'Last Man on the Moon' Documentary Brings Space Exploration Home

Astronaut Gene Cernan, Apollo 17 Commander
Astronaut Gene Cernan, Apollo 17 commander, salutes the deployed United States flag on the lunar surface. Cernan is the subject of the documentary, "Last Man on the Moon." (Image credit: NASA)

On Dec. 14, 1972, Apollo 17 astronaut Gene Cernan became the last person (to date) to set foot on the lunar surface. The story of Cernan's NASA career, and the way it has shaped the rest of his life, is the subject of "Last Man on the Moon," a documentary directed by Mark Craig that opens in select theatres today (Feb. 26).

The story of NASA's Apollo program has been told many, many times in various movies and an almost uncountable number of books. The focus of these narratives tends to fall somewhere between delivering historic information about the program, and attempting to emotionally connect an audience to the people involved. 

"Last Man on the Moon" steps away from that typical binary, and instead focuses on bringing the story of the Apollo program into the present day. For many people not old enough to personally remember Apollo and the moon landings, the events that transpired therein, however inspiring, are so distant that they often feel like fiction. It can be difficult to forge an emotional connection to the people who appear in the grainy NASA footage shot in the 1960s and 70s. "Last Man on the Moon" uses Cernan, now in his 80s, as a conduit between then and now. It focuses as much on his late-life reflections as it does on the events themselves. And by digging deep into this man's personal experiences and motivations, it succeeds at telling a very universal — and more importantly, very modern — story.

Eugene Cernan, the last Apollo astronaut to walk on the moon, is the focus of the documentary "Last Man on the Moon." (Image credit: NASA)

The opening scenes of "Last Man on the Moon" feature shots of Cernan, in the present day, wandering around a crowded rodeo in Texas, perusing cattle and watching the bull riders hang on for dear life. This is interspersed with historical footage of the Apollo 17 lunar module, in which Cernan was a passenger, touching down on the completely bare lunar surface. Thanks to some cinematic music and suspenseful pacing, the scene is exhilarating. This sequence emphasizes the wonder of the moon landing by reminding the audience that there were real people in that lander — including a man who now walks around on Earth, just like the rest of us.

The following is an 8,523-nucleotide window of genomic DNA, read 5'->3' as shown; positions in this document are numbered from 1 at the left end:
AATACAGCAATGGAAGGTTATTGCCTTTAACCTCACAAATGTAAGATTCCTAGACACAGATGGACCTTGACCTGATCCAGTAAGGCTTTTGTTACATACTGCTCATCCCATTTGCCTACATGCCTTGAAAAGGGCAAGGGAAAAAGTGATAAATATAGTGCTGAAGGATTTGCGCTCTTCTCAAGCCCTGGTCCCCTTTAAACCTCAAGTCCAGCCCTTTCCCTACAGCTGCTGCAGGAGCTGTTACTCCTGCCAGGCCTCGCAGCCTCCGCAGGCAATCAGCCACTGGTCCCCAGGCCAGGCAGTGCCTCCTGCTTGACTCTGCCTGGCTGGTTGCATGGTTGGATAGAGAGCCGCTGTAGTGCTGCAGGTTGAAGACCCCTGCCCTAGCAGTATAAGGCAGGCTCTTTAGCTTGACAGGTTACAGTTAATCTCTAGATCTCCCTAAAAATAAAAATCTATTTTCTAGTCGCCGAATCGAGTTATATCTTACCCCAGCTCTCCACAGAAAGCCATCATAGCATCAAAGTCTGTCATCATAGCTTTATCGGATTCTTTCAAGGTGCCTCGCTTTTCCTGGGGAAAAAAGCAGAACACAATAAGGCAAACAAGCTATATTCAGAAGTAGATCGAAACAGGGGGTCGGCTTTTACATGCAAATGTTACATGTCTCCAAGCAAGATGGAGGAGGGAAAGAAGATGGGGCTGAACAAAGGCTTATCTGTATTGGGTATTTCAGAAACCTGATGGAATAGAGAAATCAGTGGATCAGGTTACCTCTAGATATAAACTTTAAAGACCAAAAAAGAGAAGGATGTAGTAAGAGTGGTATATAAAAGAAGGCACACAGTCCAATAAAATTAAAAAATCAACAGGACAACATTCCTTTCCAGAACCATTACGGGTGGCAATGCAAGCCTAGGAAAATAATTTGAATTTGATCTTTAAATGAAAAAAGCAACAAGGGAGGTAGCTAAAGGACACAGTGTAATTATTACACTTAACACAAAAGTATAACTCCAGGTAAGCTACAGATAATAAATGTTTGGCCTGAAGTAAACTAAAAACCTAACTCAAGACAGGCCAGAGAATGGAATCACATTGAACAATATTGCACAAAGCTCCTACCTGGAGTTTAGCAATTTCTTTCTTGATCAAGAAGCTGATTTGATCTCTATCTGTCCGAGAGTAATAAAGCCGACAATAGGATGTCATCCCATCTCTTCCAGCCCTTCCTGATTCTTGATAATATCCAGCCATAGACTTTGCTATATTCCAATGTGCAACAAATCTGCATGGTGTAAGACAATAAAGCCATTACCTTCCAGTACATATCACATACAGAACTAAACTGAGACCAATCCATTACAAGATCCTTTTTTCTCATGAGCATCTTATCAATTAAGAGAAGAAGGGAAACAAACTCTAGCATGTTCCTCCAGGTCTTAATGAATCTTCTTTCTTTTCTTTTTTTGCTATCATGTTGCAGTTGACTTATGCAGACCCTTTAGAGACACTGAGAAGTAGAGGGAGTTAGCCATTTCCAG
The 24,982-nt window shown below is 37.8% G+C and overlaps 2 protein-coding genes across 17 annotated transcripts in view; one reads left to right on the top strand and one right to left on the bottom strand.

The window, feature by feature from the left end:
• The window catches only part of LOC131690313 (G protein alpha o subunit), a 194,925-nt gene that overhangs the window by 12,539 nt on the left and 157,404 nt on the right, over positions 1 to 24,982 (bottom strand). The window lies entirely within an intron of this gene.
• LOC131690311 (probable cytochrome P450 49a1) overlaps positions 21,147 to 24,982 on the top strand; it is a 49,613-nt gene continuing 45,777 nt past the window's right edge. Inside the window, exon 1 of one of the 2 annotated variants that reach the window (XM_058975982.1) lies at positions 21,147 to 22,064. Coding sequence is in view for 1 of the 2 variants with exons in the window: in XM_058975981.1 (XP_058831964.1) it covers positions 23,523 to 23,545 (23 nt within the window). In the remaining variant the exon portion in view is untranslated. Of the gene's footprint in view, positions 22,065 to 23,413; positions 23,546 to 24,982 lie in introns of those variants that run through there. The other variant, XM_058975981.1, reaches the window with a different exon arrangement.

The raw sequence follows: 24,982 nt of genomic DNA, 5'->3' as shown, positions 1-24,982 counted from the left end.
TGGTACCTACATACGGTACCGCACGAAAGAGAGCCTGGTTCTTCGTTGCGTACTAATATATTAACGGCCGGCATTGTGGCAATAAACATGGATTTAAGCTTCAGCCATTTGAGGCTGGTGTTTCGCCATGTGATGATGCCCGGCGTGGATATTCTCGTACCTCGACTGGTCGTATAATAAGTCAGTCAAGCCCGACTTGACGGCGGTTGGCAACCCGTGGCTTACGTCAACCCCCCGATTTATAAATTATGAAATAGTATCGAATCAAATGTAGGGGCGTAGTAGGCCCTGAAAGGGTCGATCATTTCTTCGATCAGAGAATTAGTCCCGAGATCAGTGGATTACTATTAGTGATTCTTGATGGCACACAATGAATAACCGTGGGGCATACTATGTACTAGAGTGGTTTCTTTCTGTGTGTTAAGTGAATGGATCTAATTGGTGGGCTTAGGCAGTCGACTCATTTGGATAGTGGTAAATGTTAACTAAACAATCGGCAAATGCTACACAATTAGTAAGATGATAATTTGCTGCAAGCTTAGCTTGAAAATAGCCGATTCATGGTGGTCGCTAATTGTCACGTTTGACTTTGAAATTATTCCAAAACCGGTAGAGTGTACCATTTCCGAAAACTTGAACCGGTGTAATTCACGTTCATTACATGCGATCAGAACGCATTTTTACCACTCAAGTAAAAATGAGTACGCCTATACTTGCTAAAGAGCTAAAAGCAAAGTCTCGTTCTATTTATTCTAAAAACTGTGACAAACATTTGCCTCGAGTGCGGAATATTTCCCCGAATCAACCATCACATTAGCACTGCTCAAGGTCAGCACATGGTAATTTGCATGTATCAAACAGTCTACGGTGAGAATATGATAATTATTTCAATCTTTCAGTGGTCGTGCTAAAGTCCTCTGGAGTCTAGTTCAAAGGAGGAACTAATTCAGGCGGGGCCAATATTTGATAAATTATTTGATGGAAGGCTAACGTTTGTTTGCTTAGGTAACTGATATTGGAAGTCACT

There are many other sequences in the film that play out in this same fashion. We see Cernan vsit the neighborhood subdivision where he and his wife lived, along with most of the other Apollo astronauts and their families. We see him visit the graves of his friends who died in the Apollo 1 fire (the interview with Martha Horn Chaffee, whose husband Roger died in that fire, is absolutely gut wrenching). Sometimes other people see us better than we see ourselves, and some of the deepest insights in the movie come from Cernan's ex-wife, who at one point says, "If you think it's hard going to the moon, try staying behind." At a Q&A following a screening of the film in New York, Cernan said that until a few years ago, he hadn't comprehended how deeply his spaceflights affected her.